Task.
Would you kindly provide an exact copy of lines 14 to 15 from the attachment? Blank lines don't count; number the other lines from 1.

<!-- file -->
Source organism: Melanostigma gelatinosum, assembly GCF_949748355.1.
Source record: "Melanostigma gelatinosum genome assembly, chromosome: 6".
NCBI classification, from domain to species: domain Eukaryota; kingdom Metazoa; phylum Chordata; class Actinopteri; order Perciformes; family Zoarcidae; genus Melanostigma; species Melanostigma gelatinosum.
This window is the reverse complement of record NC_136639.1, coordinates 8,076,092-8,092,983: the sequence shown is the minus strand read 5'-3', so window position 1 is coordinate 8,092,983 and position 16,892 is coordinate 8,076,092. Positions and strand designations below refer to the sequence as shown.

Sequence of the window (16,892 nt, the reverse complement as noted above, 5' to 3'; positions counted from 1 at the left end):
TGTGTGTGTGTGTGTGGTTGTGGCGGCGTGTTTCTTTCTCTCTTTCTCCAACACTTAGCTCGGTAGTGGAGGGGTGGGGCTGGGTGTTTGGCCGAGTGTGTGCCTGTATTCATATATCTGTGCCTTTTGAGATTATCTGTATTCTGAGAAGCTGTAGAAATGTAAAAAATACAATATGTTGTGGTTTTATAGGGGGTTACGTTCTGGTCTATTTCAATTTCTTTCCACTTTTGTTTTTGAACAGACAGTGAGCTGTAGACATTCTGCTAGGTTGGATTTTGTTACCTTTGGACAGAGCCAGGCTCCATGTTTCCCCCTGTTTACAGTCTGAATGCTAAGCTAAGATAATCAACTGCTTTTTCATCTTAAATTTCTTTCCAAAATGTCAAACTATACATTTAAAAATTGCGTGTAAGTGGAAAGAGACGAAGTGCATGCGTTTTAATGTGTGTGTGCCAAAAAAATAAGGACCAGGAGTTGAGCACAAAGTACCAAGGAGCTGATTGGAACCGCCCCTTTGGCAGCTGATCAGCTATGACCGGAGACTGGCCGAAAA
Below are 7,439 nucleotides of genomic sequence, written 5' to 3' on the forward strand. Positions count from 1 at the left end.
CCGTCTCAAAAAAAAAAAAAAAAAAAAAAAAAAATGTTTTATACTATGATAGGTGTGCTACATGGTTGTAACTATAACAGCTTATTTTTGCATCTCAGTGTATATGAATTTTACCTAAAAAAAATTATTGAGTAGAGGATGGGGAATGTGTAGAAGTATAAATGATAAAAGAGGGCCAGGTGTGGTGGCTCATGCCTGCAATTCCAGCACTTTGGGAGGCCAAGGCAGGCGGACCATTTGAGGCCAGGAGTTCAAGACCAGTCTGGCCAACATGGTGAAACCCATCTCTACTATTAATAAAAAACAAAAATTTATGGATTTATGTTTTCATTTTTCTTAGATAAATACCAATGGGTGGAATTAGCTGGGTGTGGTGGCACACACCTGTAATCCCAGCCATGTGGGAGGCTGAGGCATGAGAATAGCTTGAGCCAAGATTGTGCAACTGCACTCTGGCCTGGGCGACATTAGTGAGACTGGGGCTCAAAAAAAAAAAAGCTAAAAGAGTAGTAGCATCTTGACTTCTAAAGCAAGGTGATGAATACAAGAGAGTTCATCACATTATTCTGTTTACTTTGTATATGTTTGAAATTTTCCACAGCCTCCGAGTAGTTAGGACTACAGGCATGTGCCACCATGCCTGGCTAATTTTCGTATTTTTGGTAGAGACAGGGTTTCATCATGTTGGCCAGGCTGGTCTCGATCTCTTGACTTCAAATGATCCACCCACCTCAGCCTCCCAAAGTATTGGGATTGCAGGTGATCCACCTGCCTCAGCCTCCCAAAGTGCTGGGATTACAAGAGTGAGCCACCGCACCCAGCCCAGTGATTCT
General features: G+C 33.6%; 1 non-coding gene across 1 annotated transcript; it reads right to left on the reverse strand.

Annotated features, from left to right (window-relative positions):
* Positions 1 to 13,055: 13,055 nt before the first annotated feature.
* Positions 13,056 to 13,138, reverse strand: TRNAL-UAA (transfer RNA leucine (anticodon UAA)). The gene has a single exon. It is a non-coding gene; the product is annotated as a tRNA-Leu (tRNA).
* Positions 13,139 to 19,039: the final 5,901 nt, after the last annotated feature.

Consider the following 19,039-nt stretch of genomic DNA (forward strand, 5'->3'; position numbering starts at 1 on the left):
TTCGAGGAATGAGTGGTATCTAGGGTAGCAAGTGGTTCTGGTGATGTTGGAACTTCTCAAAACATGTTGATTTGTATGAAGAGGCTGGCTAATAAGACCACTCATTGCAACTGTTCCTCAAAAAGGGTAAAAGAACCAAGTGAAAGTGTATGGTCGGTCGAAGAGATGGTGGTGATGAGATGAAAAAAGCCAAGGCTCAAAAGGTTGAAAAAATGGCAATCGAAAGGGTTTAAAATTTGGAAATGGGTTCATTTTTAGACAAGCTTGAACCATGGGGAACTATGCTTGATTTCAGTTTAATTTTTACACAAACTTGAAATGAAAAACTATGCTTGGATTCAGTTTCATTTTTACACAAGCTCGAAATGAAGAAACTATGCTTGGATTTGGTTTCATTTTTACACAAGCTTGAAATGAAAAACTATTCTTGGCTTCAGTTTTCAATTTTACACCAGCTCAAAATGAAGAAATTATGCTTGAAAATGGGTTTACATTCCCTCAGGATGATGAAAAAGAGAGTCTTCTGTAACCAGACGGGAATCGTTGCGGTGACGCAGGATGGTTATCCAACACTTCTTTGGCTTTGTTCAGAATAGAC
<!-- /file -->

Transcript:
Consider the following 19,039-nt stretch of genomic DNA (forward strand, 5'->3'; position numbering starts at 1 on the left):
TTCGAGGAATGAGTGGTATCTAGGGTAGCAAGTGGTTCTGGTGATGTTGGAACTTCTCAAAACATGTTGATTTGTATGAAGAGGCTGGCTAATAAGACCACTCATTGCAACTGTTCCTCAAAAAGGGTAAAAGAACCAAGTGAAAGTGTATGGTCGGTCGAAGAGATGGTGGTGATGAGATGAAAAAAGCCAAGGCTCAAAAGGTTGAAAAAATGGCAATCGAAAGGGTTTAAAATTTGGAAATGGGTTCATTTTTAGACAAGCTTGAACCATGGGGAACTATGCTTGATTTCAGTTTAATTTTTACACAAACTTGAAATGAAAAACTATGCTTGGATTCAGTTTCATTTTTACACAAGCTCGAAATGAAGAAACTATGCTTGGATTTGGTTTCATTTTTACACAAGCTTGAAATGAAAAACTATTCTTGGCTTCAGTTTTCAATTTTACACCAGCTCAAAATGAAGAAATTATGCTTGAAAATGGGTTTACATTCCCTCAGGATGATGAAAAAGAGAGTCTTCTGTAACCAGACGGGAATCGTTGCGGTGACGCAGGATGGTTATCCAACACTTCTTTGGCTTTGTTCAGAATAGAC